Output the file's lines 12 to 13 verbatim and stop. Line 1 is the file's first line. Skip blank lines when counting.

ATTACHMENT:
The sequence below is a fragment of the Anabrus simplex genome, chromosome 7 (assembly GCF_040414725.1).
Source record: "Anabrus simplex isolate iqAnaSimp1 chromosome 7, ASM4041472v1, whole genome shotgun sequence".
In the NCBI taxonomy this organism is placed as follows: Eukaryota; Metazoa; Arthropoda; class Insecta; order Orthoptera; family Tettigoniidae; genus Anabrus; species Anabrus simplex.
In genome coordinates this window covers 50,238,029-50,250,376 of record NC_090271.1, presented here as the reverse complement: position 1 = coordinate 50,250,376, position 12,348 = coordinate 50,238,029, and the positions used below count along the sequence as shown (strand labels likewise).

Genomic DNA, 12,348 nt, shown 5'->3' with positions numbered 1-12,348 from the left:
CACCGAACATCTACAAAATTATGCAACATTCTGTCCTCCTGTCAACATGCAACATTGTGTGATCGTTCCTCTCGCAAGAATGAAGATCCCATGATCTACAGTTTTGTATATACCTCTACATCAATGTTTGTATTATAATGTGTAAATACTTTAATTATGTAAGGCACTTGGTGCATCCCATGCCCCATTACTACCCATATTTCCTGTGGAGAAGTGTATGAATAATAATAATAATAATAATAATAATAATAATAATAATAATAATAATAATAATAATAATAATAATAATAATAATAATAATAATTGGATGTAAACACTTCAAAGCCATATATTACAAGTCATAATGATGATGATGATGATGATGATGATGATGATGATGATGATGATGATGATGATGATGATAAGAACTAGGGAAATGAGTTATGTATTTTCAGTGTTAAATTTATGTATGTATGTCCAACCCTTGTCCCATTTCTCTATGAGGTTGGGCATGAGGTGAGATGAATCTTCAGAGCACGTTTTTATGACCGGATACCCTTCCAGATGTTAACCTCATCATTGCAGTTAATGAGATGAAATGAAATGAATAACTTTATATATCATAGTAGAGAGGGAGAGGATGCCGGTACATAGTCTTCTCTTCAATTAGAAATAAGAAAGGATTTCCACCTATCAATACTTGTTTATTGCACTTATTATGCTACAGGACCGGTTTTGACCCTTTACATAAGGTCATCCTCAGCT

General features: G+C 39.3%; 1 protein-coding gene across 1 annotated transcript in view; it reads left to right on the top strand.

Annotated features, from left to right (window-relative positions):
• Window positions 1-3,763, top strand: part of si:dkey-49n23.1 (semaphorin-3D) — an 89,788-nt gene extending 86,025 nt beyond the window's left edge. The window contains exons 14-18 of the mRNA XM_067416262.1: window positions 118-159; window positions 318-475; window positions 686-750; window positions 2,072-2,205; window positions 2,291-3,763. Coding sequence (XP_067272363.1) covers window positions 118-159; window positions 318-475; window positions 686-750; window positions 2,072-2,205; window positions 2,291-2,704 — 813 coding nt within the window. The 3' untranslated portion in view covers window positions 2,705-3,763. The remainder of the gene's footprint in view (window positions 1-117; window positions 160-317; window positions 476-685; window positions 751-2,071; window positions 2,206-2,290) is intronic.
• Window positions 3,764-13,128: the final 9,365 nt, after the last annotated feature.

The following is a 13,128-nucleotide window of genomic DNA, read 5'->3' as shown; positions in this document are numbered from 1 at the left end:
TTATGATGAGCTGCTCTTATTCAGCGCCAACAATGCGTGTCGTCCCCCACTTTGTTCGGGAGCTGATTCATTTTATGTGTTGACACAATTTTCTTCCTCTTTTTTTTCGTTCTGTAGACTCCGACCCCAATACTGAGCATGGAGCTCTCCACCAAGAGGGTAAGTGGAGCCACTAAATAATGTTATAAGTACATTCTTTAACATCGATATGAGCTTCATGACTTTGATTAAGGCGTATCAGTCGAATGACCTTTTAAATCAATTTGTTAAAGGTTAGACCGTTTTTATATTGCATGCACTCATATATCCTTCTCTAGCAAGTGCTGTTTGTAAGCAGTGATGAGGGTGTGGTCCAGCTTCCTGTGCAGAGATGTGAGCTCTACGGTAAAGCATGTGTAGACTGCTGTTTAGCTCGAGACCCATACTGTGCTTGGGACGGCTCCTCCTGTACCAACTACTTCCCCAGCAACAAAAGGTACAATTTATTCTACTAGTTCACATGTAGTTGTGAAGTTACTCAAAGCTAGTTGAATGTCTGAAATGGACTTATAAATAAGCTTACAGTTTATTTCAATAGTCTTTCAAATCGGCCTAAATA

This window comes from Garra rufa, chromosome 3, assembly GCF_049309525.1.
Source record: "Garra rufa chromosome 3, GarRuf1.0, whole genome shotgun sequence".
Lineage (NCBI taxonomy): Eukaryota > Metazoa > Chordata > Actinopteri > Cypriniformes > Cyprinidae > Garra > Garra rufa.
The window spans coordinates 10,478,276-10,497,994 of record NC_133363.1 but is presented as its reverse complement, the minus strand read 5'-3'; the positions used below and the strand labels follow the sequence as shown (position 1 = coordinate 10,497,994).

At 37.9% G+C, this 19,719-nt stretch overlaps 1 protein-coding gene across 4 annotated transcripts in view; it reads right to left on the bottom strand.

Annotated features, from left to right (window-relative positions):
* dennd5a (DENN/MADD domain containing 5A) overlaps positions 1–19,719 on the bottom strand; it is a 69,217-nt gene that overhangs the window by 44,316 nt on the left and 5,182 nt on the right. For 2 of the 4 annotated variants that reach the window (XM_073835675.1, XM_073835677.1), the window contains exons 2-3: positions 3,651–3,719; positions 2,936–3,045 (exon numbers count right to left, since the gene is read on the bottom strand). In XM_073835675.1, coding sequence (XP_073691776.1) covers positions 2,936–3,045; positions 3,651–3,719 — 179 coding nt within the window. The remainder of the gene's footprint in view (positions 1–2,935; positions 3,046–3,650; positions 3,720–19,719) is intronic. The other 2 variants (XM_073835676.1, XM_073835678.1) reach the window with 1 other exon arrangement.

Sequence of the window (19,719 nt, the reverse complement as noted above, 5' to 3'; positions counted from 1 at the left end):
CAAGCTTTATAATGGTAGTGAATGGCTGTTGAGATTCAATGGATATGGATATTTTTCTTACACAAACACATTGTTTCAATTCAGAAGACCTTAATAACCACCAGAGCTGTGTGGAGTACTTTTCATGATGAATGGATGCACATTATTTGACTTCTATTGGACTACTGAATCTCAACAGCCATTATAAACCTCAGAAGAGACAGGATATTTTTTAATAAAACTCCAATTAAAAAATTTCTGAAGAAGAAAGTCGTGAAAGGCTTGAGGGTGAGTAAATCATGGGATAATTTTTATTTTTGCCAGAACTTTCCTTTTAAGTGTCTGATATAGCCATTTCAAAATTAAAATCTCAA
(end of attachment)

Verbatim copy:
TTATGATGAGCTGCTCTTATTCAGCGCCAACAATGCGTGTCGTCCCCCACTTTGTTCGGGAGCTGATTCATTTTATGTGTTGACACAATTTTCTTCCTCTTTTTTTTCGTTCTGTAGACTCCGACCCCAATACTGAGCATGGAGCTCTCCACCAAGAGGGTAAGTGGAGCCACTAAATAATGTTATAAGTACATTCTTTAACATCGATATGAGCTTCATGACTTTGATTAAGGCGTATCAGTCGAATGACCTTTTAAATCAATTTGTTAAAGGTTAGACCGTTTTTATATTGCATGCACTCATATATCCTTCTCTAGCAAGTGCTGTTTGTAAGCAGTGATGAGGGTGTGGTCCAGCTTCCTGTGCAGAGATGTGAGCTCTACGGTAAAGCATGTGTAGACTGCTGTTTAGCTCGAGACCCATACTGTGCTTGGGACGGCTCCTCCTGTACCAACTACTTCCCCAGCAACAAAAGGTACAATTTATTCTACTAGTTCACATGTAGTTGTGAAGTTACTCAAAGCTAGTTGAATGTCTGAAATGGACTTATAAATAAGCTTACAGTTTATTTCAATAGTCTTTCAAATCGGCCTAAATA

This window comes from Garra rufa, chromosome 3, assembly GCF_049309525.1.